Animism (from Latin anima “soul, life”) refers to the belief that non-human entities are spiritual beings, or at least embody some kind of life-principle.
Animism encompasses the beliefs that there is no separation between the spiritual and physical (or material) worlds, and souls or spirits exist, not only in humans, but also in all other animals, plants, rocks, natural phenomena such as thunder, geographic features such as mountains or rivers, or other entities of the natural environment. Animism may further attribute souls to abstract concepts such as words, true names, or metaphors in mythology. Animism is particularly widely found in the religions of indigenous peoples, including Shinto, and some forms of Hinduism, Buddhism, Pantheism,Paganism, and Neopaganism.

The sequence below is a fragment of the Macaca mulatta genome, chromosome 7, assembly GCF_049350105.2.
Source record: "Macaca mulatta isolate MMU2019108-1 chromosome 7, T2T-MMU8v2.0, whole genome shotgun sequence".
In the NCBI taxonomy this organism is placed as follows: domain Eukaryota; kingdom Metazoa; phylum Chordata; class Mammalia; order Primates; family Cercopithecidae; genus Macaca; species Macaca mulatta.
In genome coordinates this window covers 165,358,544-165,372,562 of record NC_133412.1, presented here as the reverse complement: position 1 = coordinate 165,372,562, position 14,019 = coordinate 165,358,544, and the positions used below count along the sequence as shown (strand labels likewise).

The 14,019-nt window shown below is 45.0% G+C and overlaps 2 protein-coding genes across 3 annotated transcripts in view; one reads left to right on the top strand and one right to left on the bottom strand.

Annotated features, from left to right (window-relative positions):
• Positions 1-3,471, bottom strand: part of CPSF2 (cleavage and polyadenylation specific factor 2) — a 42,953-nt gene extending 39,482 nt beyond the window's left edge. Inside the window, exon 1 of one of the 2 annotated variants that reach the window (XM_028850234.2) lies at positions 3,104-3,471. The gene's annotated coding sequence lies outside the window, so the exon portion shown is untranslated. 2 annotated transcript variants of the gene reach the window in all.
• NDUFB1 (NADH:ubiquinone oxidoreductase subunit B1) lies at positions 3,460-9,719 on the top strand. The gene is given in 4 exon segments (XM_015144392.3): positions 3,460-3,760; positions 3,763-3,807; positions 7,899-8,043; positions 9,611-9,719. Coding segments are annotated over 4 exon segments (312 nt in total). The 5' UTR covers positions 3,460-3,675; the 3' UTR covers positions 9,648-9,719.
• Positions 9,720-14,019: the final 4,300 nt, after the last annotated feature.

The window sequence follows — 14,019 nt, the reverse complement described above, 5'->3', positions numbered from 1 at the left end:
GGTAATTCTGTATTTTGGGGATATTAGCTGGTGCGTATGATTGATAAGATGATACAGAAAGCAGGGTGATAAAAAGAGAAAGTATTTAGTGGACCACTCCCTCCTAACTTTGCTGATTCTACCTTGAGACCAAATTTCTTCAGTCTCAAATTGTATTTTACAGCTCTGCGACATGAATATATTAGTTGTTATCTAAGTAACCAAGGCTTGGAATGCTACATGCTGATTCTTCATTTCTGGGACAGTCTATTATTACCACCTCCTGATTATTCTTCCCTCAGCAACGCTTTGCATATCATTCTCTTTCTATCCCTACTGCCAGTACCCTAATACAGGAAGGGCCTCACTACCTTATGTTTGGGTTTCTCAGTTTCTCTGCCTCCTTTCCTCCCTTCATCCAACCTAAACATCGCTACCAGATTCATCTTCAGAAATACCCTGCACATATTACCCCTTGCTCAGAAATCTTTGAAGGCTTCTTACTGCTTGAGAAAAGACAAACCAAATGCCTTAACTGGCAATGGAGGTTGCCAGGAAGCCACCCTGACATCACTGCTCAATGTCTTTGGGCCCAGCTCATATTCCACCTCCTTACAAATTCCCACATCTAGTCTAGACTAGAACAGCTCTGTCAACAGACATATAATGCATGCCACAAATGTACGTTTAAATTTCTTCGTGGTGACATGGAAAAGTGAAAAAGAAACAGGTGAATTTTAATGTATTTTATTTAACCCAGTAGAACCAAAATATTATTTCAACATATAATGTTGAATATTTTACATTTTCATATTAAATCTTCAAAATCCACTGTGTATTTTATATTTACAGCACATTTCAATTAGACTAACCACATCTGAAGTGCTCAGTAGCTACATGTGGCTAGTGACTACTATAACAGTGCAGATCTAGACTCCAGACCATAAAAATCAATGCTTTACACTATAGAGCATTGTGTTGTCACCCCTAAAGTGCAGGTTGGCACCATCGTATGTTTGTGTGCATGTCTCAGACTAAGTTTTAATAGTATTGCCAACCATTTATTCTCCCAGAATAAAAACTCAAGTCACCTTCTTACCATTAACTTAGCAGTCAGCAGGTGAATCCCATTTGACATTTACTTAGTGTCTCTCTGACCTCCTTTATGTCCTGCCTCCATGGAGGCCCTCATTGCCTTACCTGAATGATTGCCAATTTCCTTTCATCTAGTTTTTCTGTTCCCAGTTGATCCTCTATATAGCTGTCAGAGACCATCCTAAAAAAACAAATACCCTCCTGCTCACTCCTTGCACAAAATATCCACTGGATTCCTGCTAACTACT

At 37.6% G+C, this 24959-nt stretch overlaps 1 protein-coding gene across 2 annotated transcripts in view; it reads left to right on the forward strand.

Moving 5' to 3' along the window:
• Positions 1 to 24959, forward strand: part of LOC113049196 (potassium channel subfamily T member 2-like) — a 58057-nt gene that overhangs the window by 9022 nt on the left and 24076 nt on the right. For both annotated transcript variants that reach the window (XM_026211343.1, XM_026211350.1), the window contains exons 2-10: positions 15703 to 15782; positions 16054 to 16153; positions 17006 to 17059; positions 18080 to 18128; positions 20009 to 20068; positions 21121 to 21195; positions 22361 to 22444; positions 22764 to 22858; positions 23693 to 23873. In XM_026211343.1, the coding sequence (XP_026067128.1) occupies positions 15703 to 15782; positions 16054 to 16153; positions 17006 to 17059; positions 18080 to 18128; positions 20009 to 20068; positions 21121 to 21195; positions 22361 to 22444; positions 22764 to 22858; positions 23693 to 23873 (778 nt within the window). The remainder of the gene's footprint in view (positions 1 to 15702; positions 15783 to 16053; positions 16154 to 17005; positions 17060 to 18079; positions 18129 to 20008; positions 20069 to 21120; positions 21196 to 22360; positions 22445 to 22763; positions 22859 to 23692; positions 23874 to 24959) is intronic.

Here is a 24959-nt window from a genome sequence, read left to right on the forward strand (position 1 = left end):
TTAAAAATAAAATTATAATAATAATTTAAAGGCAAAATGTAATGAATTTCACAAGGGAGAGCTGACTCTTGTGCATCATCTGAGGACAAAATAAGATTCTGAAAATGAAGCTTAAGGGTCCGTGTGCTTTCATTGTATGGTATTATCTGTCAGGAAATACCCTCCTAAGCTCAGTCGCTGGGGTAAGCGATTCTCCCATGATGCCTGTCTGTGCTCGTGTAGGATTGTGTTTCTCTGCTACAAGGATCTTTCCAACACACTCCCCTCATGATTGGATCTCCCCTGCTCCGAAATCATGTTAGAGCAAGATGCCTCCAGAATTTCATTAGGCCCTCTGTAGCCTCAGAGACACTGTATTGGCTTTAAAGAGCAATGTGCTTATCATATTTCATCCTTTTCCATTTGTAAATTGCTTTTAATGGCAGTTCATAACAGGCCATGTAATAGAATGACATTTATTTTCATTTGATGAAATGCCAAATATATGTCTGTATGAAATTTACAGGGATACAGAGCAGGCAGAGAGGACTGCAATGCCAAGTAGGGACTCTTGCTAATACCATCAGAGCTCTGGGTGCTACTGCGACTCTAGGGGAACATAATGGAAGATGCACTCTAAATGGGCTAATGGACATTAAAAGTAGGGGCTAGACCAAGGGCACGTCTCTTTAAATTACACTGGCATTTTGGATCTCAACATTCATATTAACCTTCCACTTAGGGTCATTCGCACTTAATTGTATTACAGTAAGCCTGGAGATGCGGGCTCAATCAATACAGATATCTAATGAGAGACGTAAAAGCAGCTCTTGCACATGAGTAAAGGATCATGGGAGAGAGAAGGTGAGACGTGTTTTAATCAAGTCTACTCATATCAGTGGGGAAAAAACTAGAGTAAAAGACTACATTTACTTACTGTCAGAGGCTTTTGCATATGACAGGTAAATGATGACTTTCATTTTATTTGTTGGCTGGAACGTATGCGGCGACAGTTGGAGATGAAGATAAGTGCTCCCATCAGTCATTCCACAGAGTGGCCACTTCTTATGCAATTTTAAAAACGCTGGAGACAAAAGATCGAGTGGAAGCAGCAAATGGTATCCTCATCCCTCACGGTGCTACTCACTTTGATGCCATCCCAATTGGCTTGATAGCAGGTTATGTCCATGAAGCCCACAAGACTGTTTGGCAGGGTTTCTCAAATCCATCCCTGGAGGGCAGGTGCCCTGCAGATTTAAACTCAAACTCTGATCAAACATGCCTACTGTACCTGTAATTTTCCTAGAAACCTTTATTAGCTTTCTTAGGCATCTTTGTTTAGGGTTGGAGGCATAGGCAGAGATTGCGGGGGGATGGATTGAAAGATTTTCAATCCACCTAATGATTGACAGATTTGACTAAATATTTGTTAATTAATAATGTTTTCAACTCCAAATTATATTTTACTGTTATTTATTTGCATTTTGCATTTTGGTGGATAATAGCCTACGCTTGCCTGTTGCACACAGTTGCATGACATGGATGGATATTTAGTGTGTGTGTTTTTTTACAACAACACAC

Throughout European history, philosophers such as Aristotle and Thomas Aquinas, among others, contemplated the possibility that souls exist in animals, plants, and people; however, the currently accepted definition of animism was only developed in the 19th century by Sir Edward Tylor, who created it as “one of anthropology’s earliest concepts, if not the first”.
According to the anthropologist Tim Ingold, animism shares similarities to totemism but differs in its focus on individual spirit beings which help to perpetuate life, whereas totemism more typically holds that there is a primary source, such as the land itself or the ancestors, who provide the basis to life. Certain indigenous religious groups such as the Australian Aborigines are more typically totemic, whereas others like the Inuit are more typically animistic in their worldview.